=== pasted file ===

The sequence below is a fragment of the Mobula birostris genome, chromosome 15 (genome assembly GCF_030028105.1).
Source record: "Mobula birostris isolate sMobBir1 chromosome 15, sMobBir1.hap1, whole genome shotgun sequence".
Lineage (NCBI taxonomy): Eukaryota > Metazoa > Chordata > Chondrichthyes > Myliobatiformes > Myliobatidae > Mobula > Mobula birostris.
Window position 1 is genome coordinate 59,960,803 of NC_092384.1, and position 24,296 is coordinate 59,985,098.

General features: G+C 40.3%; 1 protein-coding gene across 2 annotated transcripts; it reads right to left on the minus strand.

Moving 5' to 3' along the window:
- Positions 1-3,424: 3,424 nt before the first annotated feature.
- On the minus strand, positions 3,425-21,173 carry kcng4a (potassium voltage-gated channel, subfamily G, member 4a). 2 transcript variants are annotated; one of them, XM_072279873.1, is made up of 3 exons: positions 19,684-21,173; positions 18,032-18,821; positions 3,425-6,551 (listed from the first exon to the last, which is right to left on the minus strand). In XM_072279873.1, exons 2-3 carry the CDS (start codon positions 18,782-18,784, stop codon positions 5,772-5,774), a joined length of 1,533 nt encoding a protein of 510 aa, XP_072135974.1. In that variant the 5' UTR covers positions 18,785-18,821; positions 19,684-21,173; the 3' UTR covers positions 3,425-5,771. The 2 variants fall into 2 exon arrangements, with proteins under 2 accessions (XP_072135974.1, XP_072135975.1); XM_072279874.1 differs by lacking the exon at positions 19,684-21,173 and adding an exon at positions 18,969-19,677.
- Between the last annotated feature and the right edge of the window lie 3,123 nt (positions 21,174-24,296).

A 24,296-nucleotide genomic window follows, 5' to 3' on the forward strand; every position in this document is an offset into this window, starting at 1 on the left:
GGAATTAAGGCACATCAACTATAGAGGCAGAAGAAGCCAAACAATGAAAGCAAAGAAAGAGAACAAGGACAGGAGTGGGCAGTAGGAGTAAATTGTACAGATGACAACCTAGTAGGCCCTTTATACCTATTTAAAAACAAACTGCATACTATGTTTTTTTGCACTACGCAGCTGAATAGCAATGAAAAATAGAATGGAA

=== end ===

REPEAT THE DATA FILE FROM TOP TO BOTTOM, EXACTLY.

The sequence below is a fragment of the Mobula birostris genome, chromosome 15 (genome assembly GCF_030028105.1).
Source record: "Mobula birostris isolate sMobBir1 chromosome 15, sMobBir1.hap1, whole genome shotgun sequence".
Lineage (NCBI taxonomy): Eukaryota > Metazoa > Chordata > Chondrichthyes > Myliobatiformes > Myliobatidae > Mobula > Mobula birostris.
Window position 1 is genome coordinate 59,960,803 of NC_092384.1, and position 24,296 is coordinate 59,985,098.

General features: G+C 40.3%; 1 protein-coding gene across 2 annotated transcripts; it reads right to left on the minus strand.

Moving 5' to 3' along the window:
- Positions 1-3,424: 3,424 nt before the first annotated feature.
- On the minus strand, positions 3,425-21,173 carry kcng4a (potassium voltage-gated channel, subfamily G, member 4a). 2 transcript variants are annotated; one of them, XM_072279873.1, is made up of 3 exons: positions 19,684-21,173; positions 18,032-18,821; positions 3,425-6,551 (listed from the first exon to the last, which is right to left on the minus strand). In XM_072279873.1, exons 2-3 carry the CDS (start codon positions 18,782-18,784, stop codon positions 5,772-5,774), a joined length of 1,533 nt encoding a protein of 510 aa, XP_072135974.1. In that variant the 5' UTR covers positions 18,785-18,821; positions 19,684-21,173; the 3' UTR covers positions 3,425-5,771. The 2 variants fall into 2 exon arrangements, with proteins under 2 accessions (XP_072135974.1, XP_072135975.1); XM_072279874.1 differs by lacking the exon at positions 19,684-21,173 and adding an exon at positions 18,969-19,677.
- Between the last annotated feature and the right edge of the window lie 3,123 nt (positions 21,174-24,296).

A 24,296-nucleotide genomic window follows, 5' to 3' on the forward strand; every position in this document is an offset into this window, starting at 1 on the left:
GGAATTAAGGCACATCAACTATAGAGGCAGAAGAAGCCAAACAATGAAAGCAAAGAAAGAGAACAAGGACAGGAGTGGGCAGTAGGAGTAAATTGTACAGATGACAACCTAGTAGGCCCTTTATACCTATTTAAAAACAAACTGCATACTATGTTTTTTTGCACTACGCAGCTGAATAGCAATGAAAAATAGAATGGAA